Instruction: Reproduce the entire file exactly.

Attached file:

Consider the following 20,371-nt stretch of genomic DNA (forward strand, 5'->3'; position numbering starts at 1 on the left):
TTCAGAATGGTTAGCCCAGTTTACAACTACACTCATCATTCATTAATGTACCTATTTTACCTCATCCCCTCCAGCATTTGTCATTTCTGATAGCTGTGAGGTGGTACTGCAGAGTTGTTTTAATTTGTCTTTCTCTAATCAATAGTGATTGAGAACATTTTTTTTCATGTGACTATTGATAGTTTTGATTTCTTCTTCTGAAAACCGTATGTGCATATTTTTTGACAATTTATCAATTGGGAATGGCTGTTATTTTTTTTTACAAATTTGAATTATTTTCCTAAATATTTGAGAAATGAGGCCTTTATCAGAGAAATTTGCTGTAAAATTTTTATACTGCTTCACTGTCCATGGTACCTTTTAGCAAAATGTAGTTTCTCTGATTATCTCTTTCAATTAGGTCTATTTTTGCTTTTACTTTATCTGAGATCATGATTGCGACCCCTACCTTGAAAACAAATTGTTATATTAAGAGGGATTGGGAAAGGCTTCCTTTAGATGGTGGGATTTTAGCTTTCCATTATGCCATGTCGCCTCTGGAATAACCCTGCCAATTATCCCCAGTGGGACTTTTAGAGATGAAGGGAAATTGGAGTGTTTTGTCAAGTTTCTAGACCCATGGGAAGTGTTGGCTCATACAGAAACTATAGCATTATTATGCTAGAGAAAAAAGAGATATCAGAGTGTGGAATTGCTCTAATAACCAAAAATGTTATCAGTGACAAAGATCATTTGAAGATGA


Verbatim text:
Consider the following 20,371-nt stretch of genomic DNA (forward strand, 5'->3'; position numbering starts at 1 on the left):
TTCAGAATGGTTAGCCCAGTTTACAACTACACTCATCATTCATTAATGTACCTATTTTACCTCATCCCCTCCAGCATTTGTCATTTCTGATAGCTGTGAGGTGGTACTGCAGAGTTGTTTTAATTTGTCTTTCTCTAATCAATAGTGATTGAGAACATTTTTTTTCATGTGACTATTGATAGTTTTGATTTCTTCTTCTGAAAACCGTATGTGCATATTTTTTGACAATTTATCAATTGGGAATGGCTGTTATTTTTTTTTACAAATTTGAATTATTTTCCTAAATATTTGAGAAATGAGGCCTTTATCAGAGAAATTTGCTGTAAAATTTTTATACTGCTTCACTGTCCATGGTACCTTTTAGCAAAATGTAGTTTCTCTGATTATCTCTTTCAATTAGGTCTATTTTTGCTTTTACTTTATCTGAGATCATGATTGCGACCCCTACCTTGAAAACAAATTGTTATATTAAGAGGGATTGGGAAAGGCTTCCTTTAGATGGTGGGATTTTAGCTTTCCATTATGCCATGTCGCCTCTGGAATAACCCTGCCAATTATCCCCAGTGGGACTTTTAGAGATGAAGGGAAATTGGAGTGTTTTGTCAAGTTTCTAGACCCATGGGAAGTGTTGGCTCATACAGAAACTATAGCATTATTATGCTAGAGAAAAAAGAGATATCAGAGTGTGGAATTGCTCTAATAACCAAAAATGTTATCAGTGACAAAGATCATTTGAAGATGA